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Blog

The blog is where we'll post news, updates, information about objects in our collection, #betterworkstories, profiles of staff members and visitors, pictures and videos, and really anything we think you'd find interesting. We hope you enjoy. 

If there's a topic you'd like us to do a post about, or a post that you think needs a sequel, just let us know!

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Southern ceramic spotlight

In with the new! We have shifted the median date of the pottery on display in our Southern Land Southern People gallery into the 20th century! The wonderful work made by craftspeople at Milton Potteries and the Benhar factory is still on show...

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Sharks

Some changes in the Southern Land, Southern People gallery

If you have visited recently, you may have noticed that one of our permanent galleries, Southern Land, Southern People, looks a bit different. Over the past few months we have been giving the gallery a bit of a makeover – no dramatic changes, but little modifications to make it more welcoming...

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Te Marama Puoro Waiata Māori – Māori Music Month

Music has always been an important component of Māori life – waiata are sung during pōwhiri and other formal ceremonies, as well as to acknowledge events, express emotion and tell stories. In pre-European times...

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Pokémon Go fever hits Dunedin – What is all the fuss about?

By now you may have heard about the latest digital craze, Pokémon Go, taking the world by storm, and it hasn’t taken long for Dunedin-ites to jump on board.  

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HE TAOKA O TE RĀ (OBJECT OF THE DAY)

When many of us think of taoka, or treasures, we think of culturally valuable items people have made. Natural taoka are plants, birds and other animals that are important to Māori and have a cultural significance that is sometimes – but not always – related to traditional use of their parts, or to their presence in the local area. 

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HE TAOKA O TE RĀ (OBJECT OF THE DAY)

In Māori mythology, hue (or gourds) are personified by the deity Hinepūtēhue, the youngest daughter of Tāne and Hinerauāmoa. It is said after the separation of Ranginui and Papatuanuku there was terrific fighting amongst their children. 

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HE TAOKA O TE RĀ (OBJECT OF THE DAY)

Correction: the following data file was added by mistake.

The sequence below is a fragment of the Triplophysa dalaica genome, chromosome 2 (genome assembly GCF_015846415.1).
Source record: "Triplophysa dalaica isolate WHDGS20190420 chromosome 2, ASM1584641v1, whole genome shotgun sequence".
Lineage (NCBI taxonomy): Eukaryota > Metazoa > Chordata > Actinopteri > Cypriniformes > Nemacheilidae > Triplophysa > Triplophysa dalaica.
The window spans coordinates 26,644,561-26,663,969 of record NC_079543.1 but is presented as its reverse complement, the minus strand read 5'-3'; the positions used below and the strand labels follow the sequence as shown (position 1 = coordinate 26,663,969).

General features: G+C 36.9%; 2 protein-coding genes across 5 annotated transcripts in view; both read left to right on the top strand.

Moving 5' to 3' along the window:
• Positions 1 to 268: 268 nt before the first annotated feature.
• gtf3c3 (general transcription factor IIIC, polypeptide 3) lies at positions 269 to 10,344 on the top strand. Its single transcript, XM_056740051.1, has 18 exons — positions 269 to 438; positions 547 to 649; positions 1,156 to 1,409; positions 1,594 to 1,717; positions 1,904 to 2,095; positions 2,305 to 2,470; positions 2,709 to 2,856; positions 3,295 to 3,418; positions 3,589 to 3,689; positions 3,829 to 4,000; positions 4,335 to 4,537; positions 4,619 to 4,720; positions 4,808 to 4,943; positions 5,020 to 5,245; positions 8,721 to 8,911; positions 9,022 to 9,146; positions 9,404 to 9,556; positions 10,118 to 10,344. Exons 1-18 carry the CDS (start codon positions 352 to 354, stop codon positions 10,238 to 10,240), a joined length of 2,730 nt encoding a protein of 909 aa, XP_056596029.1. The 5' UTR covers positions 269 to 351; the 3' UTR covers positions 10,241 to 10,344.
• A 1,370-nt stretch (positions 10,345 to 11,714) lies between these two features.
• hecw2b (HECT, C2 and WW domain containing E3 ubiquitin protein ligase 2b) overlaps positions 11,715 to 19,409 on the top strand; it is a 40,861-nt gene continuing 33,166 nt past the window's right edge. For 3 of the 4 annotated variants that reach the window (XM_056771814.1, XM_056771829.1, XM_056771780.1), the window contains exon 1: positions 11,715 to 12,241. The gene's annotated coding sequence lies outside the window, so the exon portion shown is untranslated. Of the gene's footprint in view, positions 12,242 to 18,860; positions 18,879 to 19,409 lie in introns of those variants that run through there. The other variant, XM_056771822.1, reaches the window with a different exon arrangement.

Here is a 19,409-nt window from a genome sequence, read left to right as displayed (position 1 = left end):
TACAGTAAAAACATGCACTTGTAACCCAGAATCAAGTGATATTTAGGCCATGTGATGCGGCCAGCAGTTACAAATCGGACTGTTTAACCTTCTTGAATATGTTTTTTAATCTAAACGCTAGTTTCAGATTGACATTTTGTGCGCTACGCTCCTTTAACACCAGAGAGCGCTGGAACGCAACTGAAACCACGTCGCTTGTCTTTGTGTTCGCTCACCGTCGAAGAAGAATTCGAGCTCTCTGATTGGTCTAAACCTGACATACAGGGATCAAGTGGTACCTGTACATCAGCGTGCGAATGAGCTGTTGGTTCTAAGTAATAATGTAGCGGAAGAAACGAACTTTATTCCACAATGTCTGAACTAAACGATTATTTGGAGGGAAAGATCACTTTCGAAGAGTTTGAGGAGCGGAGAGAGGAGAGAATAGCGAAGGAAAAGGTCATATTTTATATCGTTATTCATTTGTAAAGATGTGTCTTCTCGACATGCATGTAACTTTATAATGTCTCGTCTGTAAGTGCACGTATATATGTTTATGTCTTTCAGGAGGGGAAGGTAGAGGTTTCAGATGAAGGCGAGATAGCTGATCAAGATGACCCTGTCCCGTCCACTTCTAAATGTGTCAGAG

My mahi in the Museum is financial accounting. Each day as I walk through the Nature gallery to my office I pass familiar taonga – kekeno (New Zealand fur seal), paikea (humpback whale) remains and kōura (crayfish) – that connect me back home to Kaikōura. Before moving to Dunedin I never lived more than a kilometre from the ocean and could either see it, hear it, was on it or in it.

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HE TAOKA O TE RĀ (OBJECT OF THE DAY)

The moa was a flightless bird similar to the emu of Australia and the rhea of South America. They lived exclusively in New Zealand and became extinct about 600 years ago.

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HE TAOKA O TE RĀ (OBJECT OF THE DAY)

A Kinikini is an article of clothing that was used by Māori.  English translations refer to a Kinikini as a waist mat or a kilt, although Herries Beattie refers to some of his informants stating that it could also be worn hung from the shoulder, as well as around the waist.

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He Taoka o te Rā (Object of the Day)

This is a Toki Pou Tāngata or ceremonial adze worked from pounamu that is lashed to a finely carved handle. Toki Pou Tāngata would be used by rangatira on ceremonial occasions, such as the felling of trees for a waka or the poutokomanawa of a Marae, and was a symbol of chiefly authority. 

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About

Our blog aims to keep you informed of the latest happenings at the Otago Museum, through posts about our collections, our people and our work.

Disclaimer

The views expressed here are those of our individual contributors, and are not the views of the Otago Museum.

Copyright

All content of this blog is Copyright Otago Museum, 2017. All rights reserved. No part of this publication may be reproduced, distributed, or transmitted in any form or by any means, without the prior written permission of the Otago Museum, except for the purposes of private study, research, criticism, review, or education, as provided for in the New Zealand Copyright Act 1994.

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